ISIS Magazine for Millennials Threatens Vehicle Attacks Near U.S. Capitol

Declaring that ISIS is a "globalist" organization, a new magazine geared toward young recruits is calling on jihadists to wage vehicle attacks outside of the U.S. Capitol.

Shabab al-Khilafah, or The Youth of the Caliphate, debuted its first issue on Oct. 10 as a colorful collection of articles, posters and teasers to online videos encouraging home-turf attacks on behalf of the Islamic State. Supporters were encouraged to submit content for future issues.

That debut issue, which was distributed via online file-sharing sites, called for lone-jihadist attacks in Australia. On Nov. 9, Hassan Khalif Shire Ali rammed his car filled with propane canisters into a sidewalk in Melbourne's central business district, got out and stabbed three people, killing one before being shot by police.

The Youth of the Caliphate isn't an official publication, but is produced by multiple ISIS-supporting media groups under the leadership of groups including Ashhad Media, which has been recruiting online jihadists in English, Arabic and French, and Al-Abd Al-Faqir, which produces frequent online threat images and videos. These independent media organizations form a growing online support network that creates and disseminates propaganda for recruitment and incitement on behalf of the terror group, with the goal of widening the geographical scope of attacks and ISIS influence.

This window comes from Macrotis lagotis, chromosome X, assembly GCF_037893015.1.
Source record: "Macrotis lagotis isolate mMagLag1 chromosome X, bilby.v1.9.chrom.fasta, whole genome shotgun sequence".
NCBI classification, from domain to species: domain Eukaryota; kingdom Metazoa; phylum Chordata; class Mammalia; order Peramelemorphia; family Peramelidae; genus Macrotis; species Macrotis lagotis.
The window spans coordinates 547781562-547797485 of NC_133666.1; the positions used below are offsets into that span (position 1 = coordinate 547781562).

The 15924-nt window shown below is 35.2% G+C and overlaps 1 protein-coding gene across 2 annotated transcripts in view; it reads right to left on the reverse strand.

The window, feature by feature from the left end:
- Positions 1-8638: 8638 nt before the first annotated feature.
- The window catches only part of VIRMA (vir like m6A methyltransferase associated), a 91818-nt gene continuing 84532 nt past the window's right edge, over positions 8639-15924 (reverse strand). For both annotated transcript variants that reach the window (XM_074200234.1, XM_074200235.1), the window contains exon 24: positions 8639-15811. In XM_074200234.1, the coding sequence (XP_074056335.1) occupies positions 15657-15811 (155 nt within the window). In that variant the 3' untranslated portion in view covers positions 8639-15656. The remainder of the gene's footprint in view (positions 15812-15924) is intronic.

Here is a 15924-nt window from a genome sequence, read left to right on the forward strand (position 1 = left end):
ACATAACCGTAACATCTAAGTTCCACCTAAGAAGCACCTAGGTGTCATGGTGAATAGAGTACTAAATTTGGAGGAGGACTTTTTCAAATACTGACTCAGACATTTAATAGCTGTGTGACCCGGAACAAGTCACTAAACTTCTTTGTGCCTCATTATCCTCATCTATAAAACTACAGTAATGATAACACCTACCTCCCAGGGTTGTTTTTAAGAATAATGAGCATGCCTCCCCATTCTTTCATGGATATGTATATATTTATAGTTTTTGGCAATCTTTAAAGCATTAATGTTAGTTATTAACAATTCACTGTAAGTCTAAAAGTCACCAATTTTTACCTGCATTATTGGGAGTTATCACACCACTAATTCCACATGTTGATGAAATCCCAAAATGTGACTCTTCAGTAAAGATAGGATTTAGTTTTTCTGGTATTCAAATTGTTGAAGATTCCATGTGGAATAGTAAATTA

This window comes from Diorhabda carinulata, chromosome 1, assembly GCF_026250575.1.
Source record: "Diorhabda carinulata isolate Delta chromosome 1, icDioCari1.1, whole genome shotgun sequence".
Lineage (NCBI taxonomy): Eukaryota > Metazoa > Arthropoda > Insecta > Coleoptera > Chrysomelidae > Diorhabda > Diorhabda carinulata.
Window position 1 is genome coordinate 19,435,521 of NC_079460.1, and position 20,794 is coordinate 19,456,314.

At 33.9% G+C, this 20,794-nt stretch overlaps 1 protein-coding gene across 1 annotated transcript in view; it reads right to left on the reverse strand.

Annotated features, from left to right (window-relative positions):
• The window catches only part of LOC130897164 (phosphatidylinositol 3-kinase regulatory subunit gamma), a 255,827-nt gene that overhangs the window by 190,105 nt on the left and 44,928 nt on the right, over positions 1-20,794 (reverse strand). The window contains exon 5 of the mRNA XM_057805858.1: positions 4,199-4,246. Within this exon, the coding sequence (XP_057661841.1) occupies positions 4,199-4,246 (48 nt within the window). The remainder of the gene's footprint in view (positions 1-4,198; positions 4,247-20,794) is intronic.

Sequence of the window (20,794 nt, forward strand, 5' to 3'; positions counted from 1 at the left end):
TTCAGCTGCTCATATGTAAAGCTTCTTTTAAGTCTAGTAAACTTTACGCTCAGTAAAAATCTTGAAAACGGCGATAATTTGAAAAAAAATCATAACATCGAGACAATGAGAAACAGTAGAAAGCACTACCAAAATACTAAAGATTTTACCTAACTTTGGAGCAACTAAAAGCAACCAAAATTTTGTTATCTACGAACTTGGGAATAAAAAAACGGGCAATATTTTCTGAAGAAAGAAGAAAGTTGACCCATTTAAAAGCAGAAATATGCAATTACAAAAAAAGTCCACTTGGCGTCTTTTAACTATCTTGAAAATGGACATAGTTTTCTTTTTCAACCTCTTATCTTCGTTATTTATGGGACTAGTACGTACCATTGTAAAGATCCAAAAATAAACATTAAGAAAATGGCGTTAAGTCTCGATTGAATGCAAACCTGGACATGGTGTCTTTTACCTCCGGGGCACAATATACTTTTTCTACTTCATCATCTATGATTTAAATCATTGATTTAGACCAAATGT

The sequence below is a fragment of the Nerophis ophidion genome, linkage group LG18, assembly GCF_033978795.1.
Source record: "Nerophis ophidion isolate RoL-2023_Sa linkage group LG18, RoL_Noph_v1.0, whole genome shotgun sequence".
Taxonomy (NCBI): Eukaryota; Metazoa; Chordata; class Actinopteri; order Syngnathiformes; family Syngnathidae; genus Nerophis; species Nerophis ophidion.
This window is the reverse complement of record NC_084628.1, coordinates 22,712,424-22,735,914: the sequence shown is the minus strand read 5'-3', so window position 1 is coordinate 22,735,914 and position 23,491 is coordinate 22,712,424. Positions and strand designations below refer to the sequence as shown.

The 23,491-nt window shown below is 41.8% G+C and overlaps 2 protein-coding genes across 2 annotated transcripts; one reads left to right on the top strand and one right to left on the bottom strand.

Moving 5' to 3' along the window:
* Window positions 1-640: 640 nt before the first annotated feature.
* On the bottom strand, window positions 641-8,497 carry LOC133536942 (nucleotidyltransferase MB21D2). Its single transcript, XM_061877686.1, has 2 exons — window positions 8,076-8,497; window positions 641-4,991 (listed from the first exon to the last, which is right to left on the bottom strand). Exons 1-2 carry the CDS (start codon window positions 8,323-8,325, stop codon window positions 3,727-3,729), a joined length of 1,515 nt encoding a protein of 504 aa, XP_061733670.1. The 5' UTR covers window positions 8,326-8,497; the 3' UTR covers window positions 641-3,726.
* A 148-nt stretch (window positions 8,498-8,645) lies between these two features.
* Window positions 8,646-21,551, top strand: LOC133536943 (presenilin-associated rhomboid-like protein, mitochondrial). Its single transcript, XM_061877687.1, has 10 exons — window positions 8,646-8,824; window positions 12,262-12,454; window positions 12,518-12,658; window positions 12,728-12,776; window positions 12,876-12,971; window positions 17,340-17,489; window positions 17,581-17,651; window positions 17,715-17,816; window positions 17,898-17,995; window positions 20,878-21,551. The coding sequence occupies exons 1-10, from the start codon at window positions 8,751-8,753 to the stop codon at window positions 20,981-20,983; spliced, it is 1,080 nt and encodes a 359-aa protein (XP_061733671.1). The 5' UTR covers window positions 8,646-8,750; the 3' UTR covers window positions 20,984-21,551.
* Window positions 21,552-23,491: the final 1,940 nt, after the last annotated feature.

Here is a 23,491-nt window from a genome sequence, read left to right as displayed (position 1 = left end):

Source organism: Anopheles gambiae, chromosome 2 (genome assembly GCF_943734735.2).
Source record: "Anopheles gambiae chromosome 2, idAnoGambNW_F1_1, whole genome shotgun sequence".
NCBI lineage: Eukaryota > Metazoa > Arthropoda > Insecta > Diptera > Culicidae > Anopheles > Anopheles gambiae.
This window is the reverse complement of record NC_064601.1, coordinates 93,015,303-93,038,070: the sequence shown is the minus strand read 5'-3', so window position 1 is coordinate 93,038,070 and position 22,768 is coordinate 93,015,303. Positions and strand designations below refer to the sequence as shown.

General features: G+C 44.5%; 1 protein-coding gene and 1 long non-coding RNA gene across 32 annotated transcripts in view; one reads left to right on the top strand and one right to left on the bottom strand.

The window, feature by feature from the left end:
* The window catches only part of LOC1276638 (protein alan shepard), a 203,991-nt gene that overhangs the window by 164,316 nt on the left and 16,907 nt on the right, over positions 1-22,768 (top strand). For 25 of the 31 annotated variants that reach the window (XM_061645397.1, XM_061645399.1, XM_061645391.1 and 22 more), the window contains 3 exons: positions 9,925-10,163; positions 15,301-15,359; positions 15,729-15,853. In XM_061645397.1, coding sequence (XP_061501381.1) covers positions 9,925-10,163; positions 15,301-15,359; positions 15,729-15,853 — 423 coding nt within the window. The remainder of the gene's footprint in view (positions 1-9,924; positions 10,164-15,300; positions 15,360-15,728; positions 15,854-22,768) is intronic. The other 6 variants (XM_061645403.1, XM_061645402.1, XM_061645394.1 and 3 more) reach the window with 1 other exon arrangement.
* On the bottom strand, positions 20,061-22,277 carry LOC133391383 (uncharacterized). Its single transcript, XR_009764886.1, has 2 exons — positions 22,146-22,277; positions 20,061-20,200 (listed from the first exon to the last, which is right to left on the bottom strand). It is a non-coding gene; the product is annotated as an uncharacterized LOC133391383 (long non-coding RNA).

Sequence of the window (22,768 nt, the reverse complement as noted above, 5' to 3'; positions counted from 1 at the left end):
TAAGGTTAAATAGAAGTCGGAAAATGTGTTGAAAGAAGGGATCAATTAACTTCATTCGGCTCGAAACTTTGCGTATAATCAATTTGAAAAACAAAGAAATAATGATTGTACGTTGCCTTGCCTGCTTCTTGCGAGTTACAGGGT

This onslaught of continuously fresh propaganda has figured into other cases of lone jihad. Everitt Aaron Jameson of Modesto, Calif., pleaded guilty this summer to plotting a Christmas 2017 attack at Pier 39, a popular tourist spot in San Francisco; he loved with a heart on Facebook a poster from ISIS supporters showing Santa overlooking Times Square with a box of dynamite at his side.

The second issue of The Youth of the Caliphate, released Nov. 9, encouraged followers to join in "media jihad" by committing to daily online activities such as disseminating propaganda in support of ISIS; it included tips to lessen the online jihadist's chances of getting quickly caught.